Wildflowers – to plant or not to plant?

One of the most common questions I get when talking about bee decline, what causes declines and the consequences, is “what can I do to help?”. Given that one of the key drivers of decline is loss of forage resources, i.e. flowers that provide nectar and pollen, which is food for bees and many other pollinating insects, then the obvious thing to do is to increase the number of flowers for these insects.

But…  it’s not quite that simple:  not all flowers are equal.

Our native insects have co-evolved with native flowering plants, and so respond to their colour, scent, size and location, and thrive on a particular suite of species. Just like us, bees and other insects need certain nutrients in their diets to keep them healthy and to stave off illness, as well as for basic growth and functioning. Bees also need food throughout their lifetimes, some from the first flushes of early spring, others later at the end of autumn. So, a diverse, season-long diet of native species is best.

Marketed as ‘pollinator-friendly’, wildflower seeds and ‘seed bombs‘ are widely available from many well-intentioned supporters. Should these be scattered across our gardens, roadsides and amenity areas to provide much-needed food for bees and other insects? Actually, in many cases, no, they should not. For several reasons:

  1. Seed mixes can contain non-native species (“wildflower” is not the same as “native species” – it’s just something that can grow in the wild), that could become invasive and reduce diversity in our native plant communities, and not provide the right kind of food at the right time of year for our native insects.
  2. Mixes could contain native species, but from genetically distinct populations that are not adapted to the local conditions. Any seed set from these plants, or gene-flow between local and non-local plants, could potentially swamp the locally-adapted populations, which can be better suited to the local environmental conditions and able to cope with local biological pressures (e.g. disease, competition and herbivory).
  3. Seed mixtures could contain horticultural varieties of native species, that are bred for their colour, hardiness, ease of growth rather than their nutritional value to native insects. Some of these varieties contain less nectar and pollen, or less of the essential nutrients that our native insects need.
  4. Mixtures may not contain species that provide flowers right through the season, providing a bounty of food at one time of year, but nothing at other times (e.g. see this study, although US-based, the principles apply).

 

So what’s the best way for people to make sure they provide the right kinds of flowers to support our native insects?

Firstly, the best source of seeds is the local soil seed bank. This is where seeds are naturally stored, often in a dormant state, in the soil of nearly all habitats. Given the opportunity, these seeds germinate and grow. What we need to do is give them that opportunity. To do this, we often just need to do less. Stop mowing the grass and see what comes up. This has been demonstrated as a really successful approach by projects like “Don’t Mow, Let it Grow” and local communities and other land managers who have reduced their mowing regime (e.g. see case studies here). You might be surprised at what will come up in a lawn that has been mown for decades.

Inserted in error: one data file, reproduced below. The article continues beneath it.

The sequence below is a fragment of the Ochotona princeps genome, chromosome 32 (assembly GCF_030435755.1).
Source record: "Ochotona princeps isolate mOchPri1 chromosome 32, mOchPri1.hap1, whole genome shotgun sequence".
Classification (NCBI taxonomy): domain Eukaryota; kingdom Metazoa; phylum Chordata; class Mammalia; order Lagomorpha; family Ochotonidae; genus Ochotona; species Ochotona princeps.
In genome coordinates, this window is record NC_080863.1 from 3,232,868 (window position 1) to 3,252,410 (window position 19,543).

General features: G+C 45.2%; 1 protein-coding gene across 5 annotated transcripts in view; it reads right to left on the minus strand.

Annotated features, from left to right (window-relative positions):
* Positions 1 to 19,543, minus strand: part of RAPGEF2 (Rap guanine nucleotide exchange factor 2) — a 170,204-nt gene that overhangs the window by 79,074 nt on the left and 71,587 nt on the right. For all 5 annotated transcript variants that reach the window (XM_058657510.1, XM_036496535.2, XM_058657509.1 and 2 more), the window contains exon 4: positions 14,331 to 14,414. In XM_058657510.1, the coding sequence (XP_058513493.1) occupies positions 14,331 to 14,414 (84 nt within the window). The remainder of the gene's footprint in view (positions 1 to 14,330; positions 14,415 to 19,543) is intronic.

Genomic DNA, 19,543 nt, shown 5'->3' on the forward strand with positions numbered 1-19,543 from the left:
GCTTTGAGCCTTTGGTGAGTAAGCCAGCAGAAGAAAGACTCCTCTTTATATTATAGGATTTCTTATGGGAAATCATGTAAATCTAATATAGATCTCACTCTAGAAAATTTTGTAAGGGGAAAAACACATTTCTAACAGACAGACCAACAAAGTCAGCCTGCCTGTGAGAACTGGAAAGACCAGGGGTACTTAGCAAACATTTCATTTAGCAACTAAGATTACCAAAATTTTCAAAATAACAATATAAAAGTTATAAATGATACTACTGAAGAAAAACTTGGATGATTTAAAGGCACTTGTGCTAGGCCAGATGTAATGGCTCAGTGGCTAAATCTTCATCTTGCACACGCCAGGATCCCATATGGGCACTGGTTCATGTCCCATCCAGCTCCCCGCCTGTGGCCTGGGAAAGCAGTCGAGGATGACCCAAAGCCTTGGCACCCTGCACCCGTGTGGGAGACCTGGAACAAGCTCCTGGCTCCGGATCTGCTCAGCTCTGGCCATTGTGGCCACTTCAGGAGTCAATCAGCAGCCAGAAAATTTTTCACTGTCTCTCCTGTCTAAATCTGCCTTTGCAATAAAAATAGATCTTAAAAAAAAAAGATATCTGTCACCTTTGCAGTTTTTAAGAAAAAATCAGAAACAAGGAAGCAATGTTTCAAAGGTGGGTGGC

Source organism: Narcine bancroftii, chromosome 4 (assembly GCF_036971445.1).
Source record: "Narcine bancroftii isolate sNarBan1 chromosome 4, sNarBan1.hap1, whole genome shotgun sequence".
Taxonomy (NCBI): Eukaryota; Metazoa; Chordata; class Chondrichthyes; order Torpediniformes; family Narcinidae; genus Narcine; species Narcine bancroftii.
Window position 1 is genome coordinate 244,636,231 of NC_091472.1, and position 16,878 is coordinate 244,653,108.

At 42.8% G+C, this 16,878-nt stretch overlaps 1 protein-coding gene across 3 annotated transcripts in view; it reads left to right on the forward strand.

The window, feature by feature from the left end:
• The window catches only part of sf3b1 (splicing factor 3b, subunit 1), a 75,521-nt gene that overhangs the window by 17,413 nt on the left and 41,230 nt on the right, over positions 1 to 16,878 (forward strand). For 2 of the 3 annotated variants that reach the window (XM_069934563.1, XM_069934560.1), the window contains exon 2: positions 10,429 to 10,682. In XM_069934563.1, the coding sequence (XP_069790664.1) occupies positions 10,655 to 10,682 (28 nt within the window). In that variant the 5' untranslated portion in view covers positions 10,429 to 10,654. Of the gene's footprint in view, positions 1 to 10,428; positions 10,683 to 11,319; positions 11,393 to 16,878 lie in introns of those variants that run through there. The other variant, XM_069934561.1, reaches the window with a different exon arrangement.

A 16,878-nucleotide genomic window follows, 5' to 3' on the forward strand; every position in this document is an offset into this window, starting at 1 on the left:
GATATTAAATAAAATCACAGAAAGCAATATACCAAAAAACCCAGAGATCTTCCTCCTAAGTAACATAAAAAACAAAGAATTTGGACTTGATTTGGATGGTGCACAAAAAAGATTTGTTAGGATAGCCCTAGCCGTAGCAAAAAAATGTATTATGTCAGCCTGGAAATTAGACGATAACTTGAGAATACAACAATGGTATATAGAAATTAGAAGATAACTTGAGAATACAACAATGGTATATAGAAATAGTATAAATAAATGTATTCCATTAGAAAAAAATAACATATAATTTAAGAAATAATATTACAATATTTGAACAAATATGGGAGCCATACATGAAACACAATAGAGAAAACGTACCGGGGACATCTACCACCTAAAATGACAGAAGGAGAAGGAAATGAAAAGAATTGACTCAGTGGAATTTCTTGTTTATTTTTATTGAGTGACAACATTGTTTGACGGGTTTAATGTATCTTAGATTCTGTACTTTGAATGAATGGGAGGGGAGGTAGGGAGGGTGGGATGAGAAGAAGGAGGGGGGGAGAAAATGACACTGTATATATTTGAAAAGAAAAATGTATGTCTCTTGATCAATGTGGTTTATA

This is a ‘wildflower meadow’. Unfortunately, thanks to lush images of cornflowers and other showy non-native varieties on the front of packets of wildflower seed, we tend not to recognise our own native wildflower meadows. Natural regenration from the existing seed bank is always the best option, so reducing grass-cutting and removing clippings to reduce fertility is the best and most economic way to encourage wildflowers to grow.

 

Secondly, if you are trying to create a wildflower patch in soil that has previously been planted with non-native/ornamental species, or is dominated by a single fast-growing species that crowds everything else out, then help might be needed with some additional locally-collected seed. The Collecting and using pollinator friendly wildflower seed guide from the All-Ireland Pollinator Plan contains great tips and advice on how to find the right seeds to collect, how to collect and store seeds, and how to sow them.

Finally, where there is no seed bank (e.g. if the soil has been covered by plastic or buildings for many years), then you can consider buying native, local-provenance seed. This is easier said than done, however, as there are not that many places we can buy such seed. Many online sites claiming to sell native wildflower seed have small-print somewhere that says it might not be from native sources. Check what you are buying carefully, and don’t use non-native, non-local seeds in wild areas (roadsides, farmland, brownfield/open sites). Small patches in urban gardens that are already full of non-native horticultural plants are probably ok.

For other pollinator conservation dos and don’ts, see my recent blog.

 

 

About the author: Jane Stout is a Professor in Botany at Trinity College Dublin, an ecologist who has studied bees and their foraging behaviour for >20 years. She was one of the instigators of the All-Ireland Pollinator Plan and is deputy Chair of its Steering Group.

 

This article originally appeared on the All-Ireland Pollinator Plan webpage on 19.09.19

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